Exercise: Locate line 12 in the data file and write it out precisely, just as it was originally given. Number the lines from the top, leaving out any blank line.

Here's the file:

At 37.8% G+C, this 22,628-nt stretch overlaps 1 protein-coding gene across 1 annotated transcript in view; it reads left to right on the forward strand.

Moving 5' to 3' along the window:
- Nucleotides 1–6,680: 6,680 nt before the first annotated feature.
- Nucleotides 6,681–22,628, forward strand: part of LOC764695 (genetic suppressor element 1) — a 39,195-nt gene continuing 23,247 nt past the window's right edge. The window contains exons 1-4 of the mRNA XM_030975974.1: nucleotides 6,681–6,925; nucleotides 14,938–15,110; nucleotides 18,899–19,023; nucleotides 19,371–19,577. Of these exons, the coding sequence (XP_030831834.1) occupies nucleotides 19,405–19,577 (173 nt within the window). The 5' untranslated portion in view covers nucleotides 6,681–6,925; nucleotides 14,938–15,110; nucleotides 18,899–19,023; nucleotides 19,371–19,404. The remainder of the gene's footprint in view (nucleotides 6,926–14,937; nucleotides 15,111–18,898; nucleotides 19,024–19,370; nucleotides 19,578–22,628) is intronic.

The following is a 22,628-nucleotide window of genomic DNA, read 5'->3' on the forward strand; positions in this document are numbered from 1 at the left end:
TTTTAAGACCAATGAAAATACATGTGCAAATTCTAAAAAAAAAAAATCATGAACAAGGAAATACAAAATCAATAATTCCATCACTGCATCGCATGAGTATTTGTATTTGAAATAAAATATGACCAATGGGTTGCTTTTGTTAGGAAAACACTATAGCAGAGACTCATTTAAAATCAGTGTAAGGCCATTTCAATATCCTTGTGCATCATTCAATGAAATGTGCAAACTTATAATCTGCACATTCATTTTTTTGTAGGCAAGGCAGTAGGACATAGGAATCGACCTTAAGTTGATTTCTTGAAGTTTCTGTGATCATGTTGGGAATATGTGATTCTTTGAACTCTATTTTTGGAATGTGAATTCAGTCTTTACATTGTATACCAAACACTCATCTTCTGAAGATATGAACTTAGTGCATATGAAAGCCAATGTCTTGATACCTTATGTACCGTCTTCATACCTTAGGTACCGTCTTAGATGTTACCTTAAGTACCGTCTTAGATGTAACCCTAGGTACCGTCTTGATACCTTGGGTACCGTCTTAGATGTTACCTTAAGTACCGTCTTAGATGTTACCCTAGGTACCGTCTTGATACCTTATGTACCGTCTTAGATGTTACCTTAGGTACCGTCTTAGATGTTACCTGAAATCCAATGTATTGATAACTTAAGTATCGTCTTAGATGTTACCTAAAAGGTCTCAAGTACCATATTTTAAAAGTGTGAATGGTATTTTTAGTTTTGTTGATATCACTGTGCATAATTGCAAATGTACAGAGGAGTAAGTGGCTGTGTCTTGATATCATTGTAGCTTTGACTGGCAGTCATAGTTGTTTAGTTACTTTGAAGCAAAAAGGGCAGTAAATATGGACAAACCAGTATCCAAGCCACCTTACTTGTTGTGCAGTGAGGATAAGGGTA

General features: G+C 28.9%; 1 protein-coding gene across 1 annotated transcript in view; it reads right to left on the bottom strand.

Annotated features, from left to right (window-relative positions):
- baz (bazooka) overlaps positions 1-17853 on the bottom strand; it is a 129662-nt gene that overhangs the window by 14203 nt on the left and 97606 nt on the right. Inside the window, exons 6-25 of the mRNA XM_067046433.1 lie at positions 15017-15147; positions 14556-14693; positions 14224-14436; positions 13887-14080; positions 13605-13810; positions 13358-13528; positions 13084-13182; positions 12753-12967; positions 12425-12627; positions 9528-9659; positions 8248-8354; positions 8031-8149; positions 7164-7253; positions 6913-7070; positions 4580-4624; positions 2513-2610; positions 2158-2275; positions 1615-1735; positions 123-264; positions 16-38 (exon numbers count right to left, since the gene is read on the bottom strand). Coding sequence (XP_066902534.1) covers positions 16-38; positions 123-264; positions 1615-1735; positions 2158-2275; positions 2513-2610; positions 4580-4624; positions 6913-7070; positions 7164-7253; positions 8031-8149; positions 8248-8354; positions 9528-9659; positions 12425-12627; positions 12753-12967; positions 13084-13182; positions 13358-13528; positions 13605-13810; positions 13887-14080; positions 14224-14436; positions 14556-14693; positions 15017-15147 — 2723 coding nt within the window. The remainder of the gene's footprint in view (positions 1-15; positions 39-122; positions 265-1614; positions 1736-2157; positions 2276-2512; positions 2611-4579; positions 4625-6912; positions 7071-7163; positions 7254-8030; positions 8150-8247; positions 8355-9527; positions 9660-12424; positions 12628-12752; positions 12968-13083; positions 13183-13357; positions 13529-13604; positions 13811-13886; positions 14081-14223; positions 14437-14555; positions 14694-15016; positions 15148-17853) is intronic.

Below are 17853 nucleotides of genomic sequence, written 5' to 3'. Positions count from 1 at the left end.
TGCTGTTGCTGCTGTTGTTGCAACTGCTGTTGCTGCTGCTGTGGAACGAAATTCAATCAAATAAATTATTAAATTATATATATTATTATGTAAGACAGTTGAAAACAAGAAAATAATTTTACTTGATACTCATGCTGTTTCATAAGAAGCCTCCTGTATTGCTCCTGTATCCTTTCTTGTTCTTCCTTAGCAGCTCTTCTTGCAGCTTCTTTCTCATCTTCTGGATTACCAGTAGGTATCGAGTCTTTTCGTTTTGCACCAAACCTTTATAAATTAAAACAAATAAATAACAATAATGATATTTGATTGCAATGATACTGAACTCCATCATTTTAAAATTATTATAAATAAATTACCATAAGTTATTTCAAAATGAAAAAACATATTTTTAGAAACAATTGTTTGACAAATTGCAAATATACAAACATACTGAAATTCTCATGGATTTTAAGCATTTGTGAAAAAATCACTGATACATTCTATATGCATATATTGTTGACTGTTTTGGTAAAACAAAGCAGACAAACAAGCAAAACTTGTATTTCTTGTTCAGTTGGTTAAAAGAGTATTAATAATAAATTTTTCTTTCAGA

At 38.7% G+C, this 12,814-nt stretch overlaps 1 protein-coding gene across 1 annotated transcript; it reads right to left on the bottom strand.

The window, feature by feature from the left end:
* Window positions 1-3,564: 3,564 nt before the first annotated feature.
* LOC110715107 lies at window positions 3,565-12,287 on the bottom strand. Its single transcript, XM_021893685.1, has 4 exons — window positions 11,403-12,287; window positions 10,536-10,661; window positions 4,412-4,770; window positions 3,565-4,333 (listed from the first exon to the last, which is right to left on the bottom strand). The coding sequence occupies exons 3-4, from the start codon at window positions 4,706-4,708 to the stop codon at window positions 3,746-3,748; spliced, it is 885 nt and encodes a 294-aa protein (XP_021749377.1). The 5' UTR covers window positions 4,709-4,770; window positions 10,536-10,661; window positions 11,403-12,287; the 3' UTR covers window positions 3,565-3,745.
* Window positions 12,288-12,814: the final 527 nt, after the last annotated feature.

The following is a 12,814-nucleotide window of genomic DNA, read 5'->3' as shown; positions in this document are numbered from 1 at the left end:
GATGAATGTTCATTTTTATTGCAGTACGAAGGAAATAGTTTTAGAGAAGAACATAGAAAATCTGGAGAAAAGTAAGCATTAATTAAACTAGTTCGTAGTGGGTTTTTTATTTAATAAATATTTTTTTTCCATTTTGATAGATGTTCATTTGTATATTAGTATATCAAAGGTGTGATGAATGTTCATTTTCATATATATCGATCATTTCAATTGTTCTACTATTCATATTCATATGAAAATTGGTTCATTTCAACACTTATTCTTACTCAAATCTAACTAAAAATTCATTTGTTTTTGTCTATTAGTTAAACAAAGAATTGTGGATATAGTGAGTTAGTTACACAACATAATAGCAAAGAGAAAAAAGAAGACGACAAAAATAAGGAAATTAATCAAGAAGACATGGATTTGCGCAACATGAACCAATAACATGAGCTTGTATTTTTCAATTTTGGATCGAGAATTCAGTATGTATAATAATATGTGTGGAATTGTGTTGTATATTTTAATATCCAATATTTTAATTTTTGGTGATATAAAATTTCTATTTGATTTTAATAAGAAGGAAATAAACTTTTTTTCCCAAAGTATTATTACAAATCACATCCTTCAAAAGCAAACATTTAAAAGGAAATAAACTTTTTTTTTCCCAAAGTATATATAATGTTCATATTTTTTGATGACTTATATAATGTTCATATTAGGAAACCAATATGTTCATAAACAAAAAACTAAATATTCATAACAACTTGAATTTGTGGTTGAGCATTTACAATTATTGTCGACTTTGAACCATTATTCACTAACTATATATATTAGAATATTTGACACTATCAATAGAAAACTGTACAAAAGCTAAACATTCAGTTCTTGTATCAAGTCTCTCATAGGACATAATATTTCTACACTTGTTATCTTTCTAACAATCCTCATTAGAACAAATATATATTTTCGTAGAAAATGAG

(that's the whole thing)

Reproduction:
At 38.7% G+C, this 12,814-nt stretch overlaps 1 protein-coding gene across 1 annotated transcript; it reads right to left on the bottom strand.